Places like this should not exist, and it bothers me to no end that there are so many writers out there who, instead of doing do diligence and getting the facts on a place, prefer to be lazy, pampered and essentially bribed and blinded rather than uncovering the reality.  By writing good reviews about a place without doing the homework to find out if the place really is what it says it is, a writer is then complicit in the disgusting things that go on in such a place.  Non-fiction writers have a responsibility to provide the truth.  Writers who praise this place for its ‘work’ are neglecting their responsibility.  And they are contributing to the problem.  The guests are no better.

I plan to report them to the Labour Department.  Another employee reported them to the SPCA.  Hopefully someone will actually make the effort and close the place down, though given how rife this country is with bribery and corruption, I sadly don’t have high hopes.

The lodge just bought two baby rhino that they say they are going to release into the reserve, but I just saw a picture of a guest playing with them.  Um, really?  Here’s a species that is being wiped out by man.  Why, then, if you are truly a conservation center, would you HABITUATE THESE ANIMALS TO PEOPLE?!?  What, so when a poacher shows up, he can walk right up to the rhino and lead it off the reserve with a carrot?  Clearly this is yet another example of animals that will be kept in captivity perpetually under the guise of ‘conservation’ and ‘rehabilitation’, but while actually being used to make money for the owners at the expense of the wildlife.  Sickening, seriously sickening.

By the way, this place advertises itself as Big 5 and has been doing so for months, if not years.  The Big 5 includes the following: elephant, black rhino (NOT white), leopard, lion, and buffalo.  This reserve has NO black rhino (thankfully), they didn’t have elephant AT ALL until a few months ago (and those elephant showed up WELL AFTER they were advertising the reserve as Big 5), the lions they DO have are in a small, separate reserve and are so overfed, they look like hippos that were shoved into lion skin, and no one I’ve spoken to has EVER seen a leopard on the property.  And I asked people who’d been working there for YEARS.  Big 5, my ass.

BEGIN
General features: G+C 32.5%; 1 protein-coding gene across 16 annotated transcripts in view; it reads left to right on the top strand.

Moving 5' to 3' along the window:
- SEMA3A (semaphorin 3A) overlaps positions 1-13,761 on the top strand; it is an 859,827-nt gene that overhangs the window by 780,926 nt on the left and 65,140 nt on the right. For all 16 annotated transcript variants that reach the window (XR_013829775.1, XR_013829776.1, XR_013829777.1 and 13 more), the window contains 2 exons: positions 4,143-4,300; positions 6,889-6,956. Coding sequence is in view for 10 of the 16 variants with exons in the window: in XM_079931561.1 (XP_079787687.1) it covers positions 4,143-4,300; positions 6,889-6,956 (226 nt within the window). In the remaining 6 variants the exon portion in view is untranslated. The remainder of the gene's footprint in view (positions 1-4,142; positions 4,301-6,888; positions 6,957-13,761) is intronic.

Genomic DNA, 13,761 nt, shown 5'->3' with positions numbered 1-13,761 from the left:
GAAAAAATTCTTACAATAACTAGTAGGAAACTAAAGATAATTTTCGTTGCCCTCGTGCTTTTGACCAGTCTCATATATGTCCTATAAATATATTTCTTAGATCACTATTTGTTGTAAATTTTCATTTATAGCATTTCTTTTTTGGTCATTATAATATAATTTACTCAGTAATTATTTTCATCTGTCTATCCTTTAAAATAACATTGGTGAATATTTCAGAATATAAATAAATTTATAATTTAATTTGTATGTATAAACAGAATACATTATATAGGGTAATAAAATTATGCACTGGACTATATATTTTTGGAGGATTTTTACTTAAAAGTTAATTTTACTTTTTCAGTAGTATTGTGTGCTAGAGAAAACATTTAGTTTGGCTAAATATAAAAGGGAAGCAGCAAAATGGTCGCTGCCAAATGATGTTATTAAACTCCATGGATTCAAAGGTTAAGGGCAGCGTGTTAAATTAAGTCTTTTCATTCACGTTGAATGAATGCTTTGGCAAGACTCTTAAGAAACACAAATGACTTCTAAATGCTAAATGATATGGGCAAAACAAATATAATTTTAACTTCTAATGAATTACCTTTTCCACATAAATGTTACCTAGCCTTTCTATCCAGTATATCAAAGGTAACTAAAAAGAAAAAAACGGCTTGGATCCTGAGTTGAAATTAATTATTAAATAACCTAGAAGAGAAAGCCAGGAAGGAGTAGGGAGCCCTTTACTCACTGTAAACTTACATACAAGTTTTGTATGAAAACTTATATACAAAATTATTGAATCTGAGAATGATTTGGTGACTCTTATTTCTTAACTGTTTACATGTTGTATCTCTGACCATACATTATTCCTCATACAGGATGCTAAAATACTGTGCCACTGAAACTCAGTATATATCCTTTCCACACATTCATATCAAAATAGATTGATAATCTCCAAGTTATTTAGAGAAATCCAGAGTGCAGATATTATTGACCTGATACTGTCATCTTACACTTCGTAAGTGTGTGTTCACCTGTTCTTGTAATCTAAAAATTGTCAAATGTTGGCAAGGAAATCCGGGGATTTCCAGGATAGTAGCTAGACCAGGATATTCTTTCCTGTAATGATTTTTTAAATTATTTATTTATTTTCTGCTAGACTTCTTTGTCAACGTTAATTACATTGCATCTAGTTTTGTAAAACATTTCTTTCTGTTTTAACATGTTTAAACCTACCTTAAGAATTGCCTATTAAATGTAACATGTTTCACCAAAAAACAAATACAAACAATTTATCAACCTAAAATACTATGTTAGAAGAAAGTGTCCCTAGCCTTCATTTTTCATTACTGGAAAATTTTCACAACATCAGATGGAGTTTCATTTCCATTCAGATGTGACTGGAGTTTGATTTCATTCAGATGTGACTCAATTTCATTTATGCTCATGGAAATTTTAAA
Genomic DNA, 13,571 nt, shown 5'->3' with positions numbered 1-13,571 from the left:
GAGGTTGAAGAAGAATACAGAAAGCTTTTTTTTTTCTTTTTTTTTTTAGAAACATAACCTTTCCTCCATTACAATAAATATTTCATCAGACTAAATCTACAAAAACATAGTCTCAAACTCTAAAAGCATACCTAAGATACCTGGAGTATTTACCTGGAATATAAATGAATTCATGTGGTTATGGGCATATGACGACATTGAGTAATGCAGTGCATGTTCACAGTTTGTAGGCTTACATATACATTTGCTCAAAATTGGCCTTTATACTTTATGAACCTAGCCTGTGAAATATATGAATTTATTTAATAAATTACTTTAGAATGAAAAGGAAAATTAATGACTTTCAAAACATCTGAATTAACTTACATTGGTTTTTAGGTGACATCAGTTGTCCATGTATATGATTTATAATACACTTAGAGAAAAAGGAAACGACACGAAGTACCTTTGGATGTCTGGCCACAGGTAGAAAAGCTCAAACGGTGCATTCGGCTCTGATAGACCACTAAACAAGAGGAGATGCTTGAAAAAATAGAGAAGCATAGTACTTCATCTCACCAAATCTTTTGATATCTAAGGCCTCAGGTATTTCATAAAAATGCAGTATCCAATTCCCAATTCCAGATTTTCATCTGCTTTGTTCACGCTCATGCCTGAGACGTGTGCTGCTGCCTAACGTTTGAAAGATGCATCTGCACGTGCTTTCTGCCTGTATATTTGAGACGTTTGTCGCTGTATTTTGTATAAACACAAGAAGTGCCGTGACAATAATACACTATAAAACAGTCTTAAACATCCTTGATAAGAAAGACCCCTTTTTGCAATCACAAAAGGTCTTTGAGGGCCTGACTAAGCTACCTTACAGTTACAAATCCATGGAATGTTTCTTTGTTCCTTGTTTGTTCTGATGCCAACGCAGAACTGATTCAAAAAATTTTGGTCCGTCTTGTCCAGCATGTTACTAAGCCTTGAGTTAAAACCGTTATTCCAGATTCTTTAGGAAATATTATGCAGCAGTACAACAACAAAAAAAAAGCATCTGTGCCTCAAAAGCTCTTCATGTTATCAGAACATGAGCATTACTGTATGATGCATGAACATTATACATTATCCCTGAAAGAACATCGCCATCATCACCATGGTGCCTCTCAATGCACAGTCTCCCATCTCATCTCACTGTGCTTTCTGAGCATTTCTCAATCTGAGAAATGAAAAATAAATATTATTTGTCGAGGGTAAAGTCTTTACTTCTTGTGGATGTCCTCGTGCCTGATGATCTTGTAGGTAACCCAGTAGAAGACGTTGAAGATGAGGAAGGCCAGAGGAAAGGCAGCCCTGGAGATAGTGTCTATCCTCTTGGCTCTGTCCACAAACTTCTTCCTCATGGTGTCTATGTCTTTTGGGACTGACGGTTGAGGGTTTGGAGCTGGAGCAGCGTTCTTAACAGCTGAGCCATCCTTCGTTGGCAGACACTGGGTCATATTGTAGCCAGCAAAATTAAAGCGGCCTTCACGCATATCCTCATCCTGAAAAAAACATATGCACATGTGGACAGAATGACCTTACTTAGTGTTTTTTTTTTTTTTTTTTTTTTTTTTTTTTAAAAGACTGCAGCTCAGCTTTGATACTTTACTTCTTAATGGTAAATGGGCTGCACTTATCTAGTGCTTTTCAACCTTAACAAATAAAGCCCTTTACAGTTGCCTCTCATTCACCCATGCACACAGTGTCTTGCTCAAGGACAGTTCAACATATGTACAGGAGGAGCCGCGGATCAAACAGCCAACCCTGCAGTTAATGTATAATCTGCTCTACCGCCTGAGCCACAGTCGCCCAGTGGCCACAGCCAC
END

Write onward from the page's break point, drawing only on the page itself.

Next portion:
It took every ounce of restraint I possessed to keep from leaving the cheetah enclosure doors open the day I left.

 

All rights reserved. ©2013 Jennifer Vitanzo

Categories: Africa, Animal, Big 5, Bush, cheetah, Conservation, Education, Habituation, Karoo, legislation, rehabilitation, South Africa, Western Cape, Wildlife | Tags: , , , , , , , , , , , | 1 Comment

What Cats (Cheetah in Particular) Find Interesting

Two male cheetahs sitting watchful and alert

Two male cheetah sitting pretty as they scan the neighborhood for prey and pretty lady cheetah

I sat (and I mean sat) in the freezing cold wind with a cheetah for three hours the other day.  During that time, we spent at least a half hour each devoted to staring at the following – springbok, donkeys, cars, and random people WAYYYYYY in the distance.  None of these creatures/items were within striking distance of the cat, nor did she make a move to get any closer to them. But apparently that doesn’t matter. It was like the cat had DSTV and was just switching channels between kitty NASCAR, the Discovery Channel, Farmer’s Weekly, and E!  She didn’t move in three hours. Just turned her head slightly in four directions to take in her four different shows. I was less than amused, and kept myself entertained by drawing pictures in the hard dirt. Then I practiced throwing stones.  No, not at the cat.

When she did eventually move her feline butt, she walked up to me, nuzzled me under the chin and waited for me to give her some belly and behind-the-ear rubs before finally sauntering back to her enclosure. That was my afternoon. I sat throwing rocks, sketching masterpieces in dirt that by tomorrow will have blown away, and occasionally watching her TV shows with her.

The cheetah isn’t much of a conversationalist, to say the least. And their interest level seems pretty much contained to moving objects of any kind, particularly if tied to a colourful string. Watching them follow me blindly as they swat at a plastic bottle filled with rocks and tied to a string sort of diminishes their exotic allure a bit. All in all, not very much different from your common house cat.  Just a bit bigger and spottier, honestly.